The 2016-17 campaign has only barely begun, so of course using what's happened thus far isn't necessarily a safe indicator of what's to come, but at least the very early stages of the Calder Trophy race have been exciting.
Of course Auston Matthews kicked off his campaign with a four-goal game, which I talked about and tried to put into greater context in last week's Nuggets. He had no goals and an assist in the two games that followed, but at the same time Patrik Laine score a hat trick against the Matthews and the Maple Leafs Wednesday night.
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That's propelled Laine into a tie with Matthews for first among rookie scoring as they both have four goals and five points, though Laine has played in four games to Matthews' three. To make matters even better if you're rooting for an exciting rookie pool, Matthews and Laine aren't even running away with that scoring race despite their hot starts. Toronto's William Nylander has a goal and four points in three games while Philadelphia's Travis Konecny has four assists in three contests. Then there's Devin Shore, who has a goal and three points in three games and defenseman Zach Werenski has a goal and an assist in his first two contests.
When Matt Murray, who is recovering from a hand injury, comes back he could very well be a factor in this race too. In the meantime though there's been some other interesting news regarding him as he signed a three-year, $11.25 million contract. That would make him fairly inexpensive as a starter, but expensive if the Penguins intend to use him as a backup goaltender. More to the point, Murray and Marc-Andre Fleury would cost a combined $9.5 million in cap space in 2017-18 if the Penguins opt to keep both of them. That's a considerable amount to be allocating to goaltending, though doesn't necessarily mean that the Penguins won't do it.
"The focus seems to be on what happens with Mar-Andre. But let this play itself out first," Penguins GM Jim Rutherford said, per Pittsburgh Post-Gazette writer Dave Molinari.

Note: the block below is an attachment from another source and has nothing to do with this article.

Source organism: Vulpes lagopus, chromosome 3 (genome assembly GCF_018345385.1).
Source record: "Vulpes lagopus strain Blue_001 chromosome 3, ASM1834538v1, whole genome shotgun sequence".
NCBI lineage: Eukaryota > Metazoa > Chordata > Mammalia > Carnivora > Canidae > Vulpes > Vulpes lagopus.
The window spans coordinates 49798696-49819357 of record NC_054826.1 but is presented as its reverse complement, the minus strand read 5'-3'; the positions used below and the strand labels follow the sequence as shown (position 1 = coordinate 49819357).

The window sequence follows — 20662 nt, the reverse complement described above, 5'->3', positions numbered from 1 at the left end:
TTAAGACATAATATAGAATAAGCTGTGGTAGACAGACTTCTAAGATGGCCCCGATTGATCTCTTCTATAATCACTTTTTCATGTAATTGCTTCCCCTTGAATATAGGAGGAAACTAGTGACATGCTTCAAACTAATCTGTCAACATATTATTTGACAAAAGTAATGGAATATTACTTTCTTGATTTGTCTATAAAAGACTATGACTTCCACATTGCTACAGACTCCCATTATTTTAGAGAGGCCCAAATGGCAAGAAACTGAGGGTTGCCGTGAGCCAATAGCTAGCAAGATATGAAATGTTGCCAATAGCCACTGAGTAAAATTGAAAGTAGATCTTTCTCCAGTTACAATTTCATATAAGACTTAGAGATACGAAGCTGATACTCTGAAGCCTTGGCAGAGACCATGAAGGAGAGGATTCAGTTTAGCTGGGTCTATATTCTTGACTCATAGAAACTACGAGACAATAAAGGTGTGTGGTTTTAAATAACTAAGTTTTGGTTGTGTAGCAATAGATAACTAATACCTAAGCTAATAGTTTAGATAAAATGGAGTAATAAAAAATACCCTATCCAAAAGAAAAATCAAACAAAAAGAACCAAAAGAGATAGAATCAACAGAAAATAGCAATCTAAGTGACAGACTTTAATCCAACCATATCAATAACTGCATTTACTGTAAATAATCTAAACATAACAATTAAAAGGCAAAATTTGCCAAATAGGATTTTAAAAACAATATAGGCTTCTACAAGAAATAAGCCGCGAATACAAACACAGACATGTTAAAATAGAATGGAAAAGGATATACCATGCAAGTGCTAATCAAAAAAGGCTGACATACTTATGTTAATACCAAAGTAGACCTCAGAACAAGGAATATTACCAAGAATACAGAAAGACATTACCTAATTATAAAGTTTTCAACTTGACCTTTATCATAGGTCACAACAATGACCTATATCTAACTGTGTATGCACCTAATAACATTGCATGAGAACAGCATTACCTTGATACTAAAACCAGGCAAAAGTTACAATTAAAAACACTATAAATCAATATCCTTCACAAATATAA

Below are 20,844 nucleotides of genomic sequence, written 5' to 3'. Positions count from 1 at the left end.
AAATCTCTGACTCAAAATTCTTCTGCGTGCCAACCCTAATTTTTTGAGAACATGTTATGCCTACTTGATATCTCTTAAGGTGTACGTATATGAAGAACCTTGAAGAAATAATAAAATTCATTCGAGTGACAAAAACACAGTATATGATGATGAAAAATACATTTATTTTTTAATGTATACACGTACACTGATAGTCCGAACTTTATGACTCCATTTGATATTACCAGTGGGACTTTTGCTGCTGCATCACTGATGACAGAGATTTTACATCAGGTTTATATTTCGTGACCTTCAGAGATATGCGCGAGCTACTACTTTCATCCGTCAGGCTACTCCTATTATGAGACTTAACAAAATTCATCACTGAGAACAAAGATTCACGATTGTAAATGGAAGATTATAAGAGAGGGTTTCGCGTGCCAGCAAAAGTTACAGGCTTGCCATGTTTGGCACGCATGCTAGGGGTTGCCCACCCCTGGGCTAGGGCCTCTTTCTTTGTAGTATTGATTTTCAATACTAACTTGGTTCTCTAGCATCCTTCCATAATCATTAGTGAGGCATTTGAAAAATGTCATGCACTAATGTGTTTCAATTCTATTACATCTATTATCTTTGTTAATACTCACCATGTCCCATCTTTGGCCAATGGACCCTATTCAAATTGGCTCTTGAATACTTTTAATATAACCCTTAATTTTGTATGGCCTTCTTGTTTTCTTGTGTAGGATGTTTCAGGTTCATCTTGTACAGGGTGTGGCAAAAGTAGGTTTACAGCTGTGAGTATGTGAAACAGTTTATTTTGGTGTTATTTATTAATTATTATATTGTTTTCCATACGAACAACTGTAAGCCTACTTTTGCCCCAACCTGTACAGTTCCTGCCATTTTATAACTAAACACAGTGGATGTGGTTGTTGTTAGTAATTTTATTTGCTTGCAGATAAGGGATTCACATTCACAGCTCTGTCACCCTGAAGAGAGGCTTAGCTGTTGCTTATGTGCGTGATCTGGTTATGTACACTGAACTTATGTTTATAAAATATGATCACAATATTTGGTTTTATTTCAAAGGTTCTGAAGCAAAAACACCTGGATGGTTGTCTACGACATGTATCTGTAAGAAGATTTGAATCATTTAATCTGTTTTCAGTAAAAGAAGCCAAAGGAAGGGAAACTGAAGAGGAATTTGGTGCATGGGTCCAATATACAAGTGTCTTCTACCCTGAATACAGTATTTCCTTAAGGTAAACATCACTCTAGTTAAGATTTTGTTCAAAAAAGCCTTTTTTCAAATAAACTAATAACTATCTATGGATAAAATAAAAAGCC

So we'll see what's to come there, but in the meantime Montreal received some great goalie news as Carey Price is healthy enough to start tonight. Price's season debut had been delayed because he was battling the flu and one imagines that was particularly frustrating given that injury troubles forced his 2015-16 campaign to end on Nov. 25. That being said, Price recently helped lead Team Canada to victory in the World Cup, so rust isn't as big a concern as it otherwise might have been.
This will also be an interesting night in Edmonton as it will be Nail Yakupov's return after being dealt to St. Louis just before the start of the 2016-17 campaign. Yakupov's time with the Oilers was obviously a huge disappointment as the 2012 first overall pick declined to the point where he was limited to 23 points in 60 games last season. In the end, it didn't cost the Blues much to acquire him, though whether he's worth the price is still to be determined.
Yakupov's role with St. Louis started off rather limited, but his playing time has slowly increased and he's projected to play with Paul Stastny and Robby Fabbri tonight. That gives him an opportunity to have a big game against his former team, so I'm looking forward to seeing what comes of that.
Another thing to keep an eye on in this early portion of the season is which teams significantly under or overperform in terms of expectations. We're not quite at the stage yet where a team's record can be too exciting or discouraging, but there are some teams trending towards that kind of storyline. For example, if Anaheim (0-3-1) and Los Angeles (0-3-0) don't turn things around over the next couple of weeks, then there could be significant concerns about their viability this season, especially given the Ducks' inconsistent 2015-16 campaign and the potential that the Kings are being crushed under the weight of their injuries.
At the other end of the spectrum though, you have teams like Vancouver (3-0-0), Edmonton (3-1-0), and Ottawa (3-1-0) that have been pleasant surprises so far. It takes a lot for them to be thrown off course at this early stage, but if those teams have solid records towards the end of this month then the question will be if they weren't given enough credit going into this season. Edmonton in particular is always an interesting case given the amount of raw talent on their squad, though certainly that has been brought up before over the years and we all know what the Oilers' track record is.
One final thing I want to close out on is the fact that Brent Burns and Erik Karlsson are both off to tremendous starts with eight points and seven points in four games respectively. Burns is the NHL scoring leader right now and Karlsson is in a three-way tie for second place. I don't expect either of them to end up winning the scoring title, but it wouldn't be shocking to see them both finish with over 70 points again, so long as they stay healthy. We saw that happen last season, but just to underscore how unusual that was, dating back to 2010-11, there have only been four examples of a defenseman reaching the 70-point mark in a single season. Beyond Burns and Karlsson doing it last season, the other two examples were Karlsson's 2011-12 and 2013-14 campaigns.